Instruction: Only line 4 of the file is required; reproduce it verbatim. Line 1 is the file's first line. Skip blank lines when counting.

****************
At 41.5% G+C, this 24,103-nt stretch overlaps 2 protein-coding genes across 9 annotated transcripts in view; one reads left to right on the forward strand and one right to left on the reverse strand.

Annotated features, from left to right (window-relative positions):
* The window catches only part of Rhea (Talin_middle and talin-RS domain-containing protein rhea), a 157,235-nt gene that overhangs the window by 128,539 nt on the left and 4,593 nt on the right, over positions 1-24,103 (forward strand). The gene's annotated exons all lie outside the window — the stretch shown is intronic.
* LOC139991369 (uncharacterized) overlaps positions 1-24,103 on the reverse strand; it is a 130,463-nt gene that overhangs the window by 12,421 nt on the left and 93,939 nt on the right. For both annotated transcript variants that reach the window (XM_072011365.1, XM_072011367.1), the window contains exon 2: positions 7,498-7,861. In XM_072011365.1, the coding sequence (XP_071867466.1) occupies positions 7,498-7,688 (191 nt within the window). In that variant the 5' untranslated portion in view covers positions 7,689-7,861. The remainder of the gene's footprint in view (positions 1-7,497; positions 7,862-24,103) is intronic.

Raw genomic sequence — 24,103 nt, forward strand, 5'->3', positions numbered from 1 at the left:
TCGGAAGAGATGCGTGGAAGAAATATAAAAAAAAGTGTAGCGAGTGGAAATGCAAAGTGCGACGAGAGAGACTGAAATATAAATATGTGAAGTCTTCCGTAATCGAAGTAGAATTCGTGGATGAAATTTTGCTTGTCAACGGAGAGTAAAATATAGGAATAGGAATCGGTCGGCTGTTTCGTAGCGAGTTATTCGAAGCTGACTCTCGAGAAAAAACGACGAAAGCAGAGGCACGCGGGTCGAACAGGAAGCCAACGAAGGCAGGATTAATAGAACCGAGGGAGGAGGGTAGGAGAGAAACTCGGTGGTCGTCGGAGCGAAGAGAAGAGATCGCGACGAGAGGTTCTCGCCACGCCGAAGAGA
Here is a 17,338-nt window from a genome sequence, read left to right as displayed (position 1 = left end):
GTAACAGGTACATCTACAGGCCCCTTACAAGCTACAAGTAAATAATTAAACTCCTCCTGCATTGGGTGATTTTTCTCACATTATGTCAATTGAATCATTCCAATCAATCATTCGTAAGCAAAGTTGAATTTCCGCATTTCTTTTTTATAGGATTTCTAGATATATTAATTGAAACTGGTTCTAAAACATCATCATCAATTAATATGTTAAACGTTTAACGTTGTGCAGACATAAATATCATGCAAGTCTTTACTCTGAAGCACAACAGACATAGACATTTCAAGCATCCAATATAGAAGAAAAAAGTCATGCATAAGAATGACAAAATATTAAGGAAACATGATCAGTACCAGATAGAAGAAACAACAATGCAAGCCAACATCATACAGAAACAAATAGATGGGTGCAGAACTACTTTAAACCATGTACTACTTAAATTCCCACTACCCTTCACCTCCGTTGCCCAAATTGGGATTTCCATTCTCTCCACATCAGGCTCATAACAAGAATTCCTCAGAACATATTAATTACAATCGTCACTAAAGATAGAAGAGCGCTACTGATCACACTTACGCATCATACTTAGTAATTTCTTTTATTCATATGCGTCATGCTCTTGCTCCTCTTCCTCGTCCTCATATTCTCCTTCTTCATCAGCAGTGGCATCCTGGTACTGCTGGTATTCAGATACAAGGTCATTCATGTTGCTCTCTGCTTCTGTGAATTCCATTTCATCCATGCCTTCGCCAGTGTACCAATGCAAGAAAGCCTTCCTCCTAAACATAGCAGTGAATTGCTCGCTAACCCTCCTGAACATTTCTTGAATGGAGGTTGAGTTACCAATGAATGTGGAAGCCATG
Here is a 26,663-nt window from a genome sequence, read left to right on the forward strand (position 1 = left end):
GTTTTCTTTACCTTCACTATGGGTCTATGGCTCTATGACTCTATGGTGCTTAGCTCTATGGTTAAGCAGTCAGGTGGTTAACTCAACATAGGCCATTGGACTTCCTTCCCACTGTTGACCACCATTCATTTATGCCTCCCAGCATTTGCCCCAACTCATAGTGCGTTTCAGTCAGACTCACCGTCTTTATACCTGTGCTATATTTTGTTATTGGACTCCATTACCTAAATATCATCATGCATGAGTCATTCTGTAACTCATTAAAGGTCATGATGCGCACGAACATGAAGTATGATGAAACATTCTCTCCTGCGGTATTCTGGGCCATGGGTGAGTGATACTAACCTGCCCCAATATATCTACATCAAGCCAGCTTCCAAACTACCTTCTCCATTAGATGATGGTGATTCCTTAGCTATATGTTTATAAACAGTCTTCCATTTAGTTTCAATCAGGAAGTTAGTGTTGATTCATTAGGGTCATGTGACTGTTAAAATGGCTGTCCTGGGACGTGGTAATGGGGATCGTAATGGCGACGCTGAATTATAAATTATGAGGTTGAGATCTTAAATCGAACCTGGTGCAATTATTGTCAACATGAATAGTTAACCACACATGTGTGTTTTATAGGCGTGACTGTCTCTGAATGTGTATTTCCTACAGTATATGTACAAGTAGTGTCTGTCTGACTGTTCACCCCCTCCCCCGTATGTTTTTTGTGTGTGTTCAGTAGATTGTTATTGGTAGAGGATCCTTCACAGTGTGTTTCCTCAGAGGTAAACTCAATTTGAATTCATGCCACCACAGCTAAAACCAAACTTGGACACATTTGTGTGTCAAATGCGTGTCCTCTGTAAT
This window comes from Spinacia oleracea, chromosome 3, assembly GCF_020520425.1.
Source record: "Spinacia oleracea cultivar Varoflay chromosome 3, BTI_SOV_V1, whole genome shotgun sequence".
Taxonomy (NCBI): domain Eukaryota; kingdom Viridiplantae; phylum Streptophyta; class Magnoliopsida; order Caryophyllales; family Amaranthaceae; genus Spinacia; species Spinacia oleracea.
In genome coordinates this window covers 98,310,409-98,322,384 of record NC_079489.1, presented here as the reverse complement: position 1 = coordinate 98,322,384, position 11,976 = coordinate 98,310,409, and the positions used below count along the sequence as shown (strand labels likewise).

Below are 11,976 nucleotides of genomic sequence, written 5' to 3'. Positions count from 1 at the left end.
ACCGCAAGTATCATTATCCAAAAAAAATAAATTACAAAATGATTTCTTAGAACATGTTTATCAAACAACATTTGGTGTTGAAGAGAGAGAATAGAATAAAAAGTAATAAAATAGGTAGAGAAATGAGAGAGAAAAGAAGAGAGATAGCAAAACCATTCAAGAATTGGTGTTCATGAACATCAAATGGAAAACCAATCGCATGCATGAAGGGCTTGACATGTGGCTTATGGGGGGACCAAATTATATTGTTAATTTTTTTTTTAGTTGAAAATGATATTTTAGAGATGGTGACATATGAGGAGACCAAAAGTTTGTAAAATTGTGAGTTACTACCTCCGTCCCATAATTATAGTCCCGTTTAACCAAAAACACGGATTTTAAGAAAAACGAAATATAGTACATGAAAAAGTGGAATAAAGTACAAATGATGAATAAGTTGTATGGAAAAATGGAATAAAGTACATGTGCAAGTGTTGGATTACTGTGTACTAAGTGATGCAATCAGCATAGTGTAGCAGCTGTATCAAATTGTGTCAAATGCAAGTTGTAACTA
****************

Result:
* LOC139991369 (uncharacterized) overlaps positions 1-24,103 on the reverse strand; it is a 130,463-nt gene that overhangs the window by 12,421 nt on the left and 93,939 nt on the right. For both annotated transcript variants that reach the window (XM_072011365.1, XM_072011367.1), the window contains exon 2: positions 7,498-7,861. In XM_072011365.1, the coding sequence (XP_071867466.1) occupies positions 7,498-7,688 (191 nt within the window). In that variant the 5' untranslated portion in view covers positions 7,689-7,861. The remainder of the gene's footprint in view (positions 1-7,497; positions 7,862-24,103) is intronic.